Flash Droughts Are Becoming More Severe, Posing New Climate Threat


Stephen Luntz

Stephen has a science degree with a major in physics, an arts degree with majors in English Literature and History and Philosophy of Science and a Graduate Diploma in Science Communication.

Freelance Writer


Flash droughts can turn good growing conditions bad in unexpectedly short periods of time. Image credit: Here/

Even parts of the world mercifully spared flash flooding are getting used to seeing reports, but the concept of a “flash drought” is much less familiar. Nevertheless, climatologists warn this is a real phenomenon becoming more dangerous as global temperatures rise.

Flash droughts are not as fast as flash floods – they involve soil drying out in days or weeks, rather than a torrent of water arriving after hours of driving rain. Nevertheless, researchers warn in Nature Communications that they share the key feature of taking people by surprise, with all the consequences that implies.


The paper charts flash droughts over the period 2000-2020 to see if global heating has increased the flash drought phenomenon. Overall they found that the number of droughts that come on within a month has been stable over that time. There's no counterpart of parts of Australia having a “one in 100 year” flood a month after a “one in 500 years” flood.

However, the fastest category of flash droughts, those that occur within just five days, have increased by between 3 and 19 percent. That's important, because, as with floods, the fastest onset droughts are the ones hardest to prepare for and five-day onset droughts make up around 40 percent of the total. Certain parts of the world, already prone to flash droughts, have seen rises of over 20 percent during this period.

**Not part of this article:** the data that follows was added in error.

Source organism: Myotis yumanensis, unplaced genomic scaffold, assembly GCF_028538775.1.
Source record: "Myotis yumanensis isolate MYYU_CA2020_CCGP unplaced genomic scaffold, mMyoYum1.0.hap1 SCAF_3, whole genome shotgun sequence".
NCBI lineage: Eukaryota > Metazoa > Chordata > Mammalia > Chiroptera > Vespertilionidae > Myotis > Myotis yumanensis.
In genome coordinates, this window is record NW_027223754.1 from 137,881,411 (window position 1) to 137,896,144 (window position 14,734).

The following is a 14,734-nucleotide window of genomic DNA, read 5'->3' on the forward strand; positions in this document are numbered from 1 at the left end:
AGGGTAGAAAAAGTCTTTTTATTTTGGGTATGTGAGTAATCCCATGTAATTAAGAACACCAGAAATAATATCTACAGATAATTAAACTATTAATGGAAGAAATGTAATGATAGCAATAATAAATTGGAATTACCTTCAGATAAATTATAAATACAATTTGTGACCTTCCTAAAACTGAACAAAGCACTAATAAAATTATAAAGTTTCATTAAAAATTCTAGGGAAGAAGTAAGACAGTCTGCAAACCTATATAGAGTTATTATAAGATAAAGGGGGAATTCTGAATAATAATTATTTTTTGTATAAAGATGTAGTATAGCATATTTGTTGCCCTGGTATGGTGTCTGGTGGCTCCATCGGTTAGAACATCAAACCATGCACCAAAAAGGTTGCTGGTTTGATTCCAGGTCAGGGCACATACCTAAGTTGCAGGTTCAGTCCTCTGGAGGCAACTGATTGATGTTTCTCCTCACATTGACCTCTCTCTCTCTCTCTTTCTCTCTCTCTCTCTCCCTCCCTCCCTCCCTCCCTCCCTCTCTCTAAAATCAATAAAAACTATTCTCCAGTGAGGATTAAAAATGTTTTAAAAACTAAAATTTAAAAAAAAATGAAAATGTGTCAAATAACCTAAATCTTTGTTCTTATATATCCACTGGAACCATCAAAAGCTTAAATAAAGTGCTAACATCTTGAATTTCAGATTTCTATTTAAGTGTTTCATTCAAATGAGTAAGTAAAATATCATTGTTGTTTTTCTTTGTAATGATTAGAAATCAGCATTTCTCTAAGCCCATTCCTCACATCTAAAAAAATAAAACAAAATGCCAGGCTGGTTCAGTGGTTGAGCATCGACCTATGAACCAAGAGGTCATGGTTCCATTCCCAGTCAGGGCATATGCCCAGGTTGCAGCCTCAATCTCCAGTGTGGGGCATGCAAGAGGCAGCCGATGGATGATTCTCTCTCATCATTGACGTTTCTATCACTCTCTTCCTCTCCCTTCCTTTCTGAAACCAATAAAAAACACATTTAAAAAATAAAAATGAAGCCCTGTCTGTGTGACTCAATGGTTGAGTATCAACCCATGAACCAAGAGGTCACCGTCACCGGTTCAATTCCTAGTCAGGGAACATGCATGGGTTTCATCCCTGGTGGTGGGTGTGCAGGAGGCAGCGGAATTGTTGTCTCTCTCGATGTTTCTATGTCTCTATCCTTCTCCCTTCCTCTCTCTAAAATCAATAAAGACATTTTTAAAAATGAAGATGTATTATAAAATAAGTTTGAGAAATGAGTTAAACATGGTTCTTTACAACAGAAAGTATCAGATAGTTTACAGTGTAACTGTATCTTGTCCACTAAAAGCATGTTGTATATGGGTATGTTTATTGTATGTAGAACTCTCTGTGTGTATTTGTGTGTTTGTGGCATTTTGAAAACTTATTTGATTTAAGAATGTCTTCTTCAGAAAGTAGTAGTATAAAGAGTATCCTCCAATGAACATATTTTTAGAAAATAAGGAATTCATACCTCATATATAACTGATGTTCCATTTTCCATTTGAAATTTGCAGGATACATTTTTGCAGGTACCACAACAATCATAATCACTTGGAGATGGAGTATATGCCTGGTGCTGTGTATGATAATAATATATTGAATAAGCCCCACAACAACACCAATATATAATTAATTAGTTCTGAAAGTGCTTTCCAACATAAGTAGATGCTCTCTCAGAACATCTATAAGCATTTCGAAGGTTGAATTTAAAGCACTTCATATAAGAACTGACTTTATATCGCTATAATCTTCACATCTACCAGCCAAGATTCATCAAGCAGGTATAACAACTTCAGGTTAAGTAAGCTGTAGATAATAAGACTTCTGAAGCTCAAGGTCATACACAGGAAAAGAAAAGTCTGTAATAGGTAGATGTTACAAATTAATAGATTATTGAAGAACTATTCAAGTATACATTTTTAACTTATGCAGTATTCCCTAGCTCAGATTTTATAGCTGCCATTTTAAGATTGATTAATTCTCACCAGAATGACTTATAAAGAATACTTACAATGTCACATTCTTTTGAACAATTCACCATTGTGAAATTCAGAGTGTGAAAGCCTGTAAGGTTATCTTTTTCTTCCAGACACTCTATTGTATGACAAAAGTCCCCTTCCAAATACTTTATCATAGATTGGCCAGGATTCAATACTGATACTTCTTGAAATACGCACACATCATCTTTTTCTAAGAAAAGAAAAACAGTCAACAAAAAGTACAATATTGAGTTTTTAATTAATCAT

These regions include South and Southeast Asia, between them home to almost a third of the world's people, as well as central North America. Although the authors cannot definitively link the increase to anthropogenic global warming, they doubt it's a coincidence.

in July 2012 a flash drought devastated some of the United State's main corn-growing areas, coming on too fast for planning or extra irrigation. Image Credit: Richard Heim/ NCEI/NOAA

"Every year, we are seeing record-breaking warming episodes, and that is a good precursor to these flash droughts," Professor Zong-Liang Yang of the University of Texas at Austin said in a statement. "The hope and purpose [of this research] is to minimize the detrimental effects."


Although our ancestors have been surviving – or not – flash droughts since before they were humans, the phenomenon was not understood until remote sensing technology allowed us to measure soil moisture over a wide area. The term was only coined 20 years ago. The combination of high temperatures, lack of rain, and falling atmospheric humidity can see soil dry up unexpectedly quickly.

Droughts can kill millions when food supplies dwindle in the second or third year of low rainfall. By comparison, flash droughts may seem a minor problem, with normality often restored within weeks or months.

However, the authors of the paper stress that timing is crucial. In 2012, a flash drought in the central United States caused $35.7 billion dollars of damage to the corn crop by hitting just at the time when water was most needed. Global markets had little time to prepare for shortages and spiking prices.

The places most prey to flash droughts are those with the largest changes in humidity between seasons. “We should pay close attention to the vulnerable regions with a high probability of concurrent soil drought and atmospheric aridity,” said co-author Professor Shuo Wang of the Hong Kong Polytechnic University.


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  • climate change,

  • weather,

  • drought,

  • natural disaster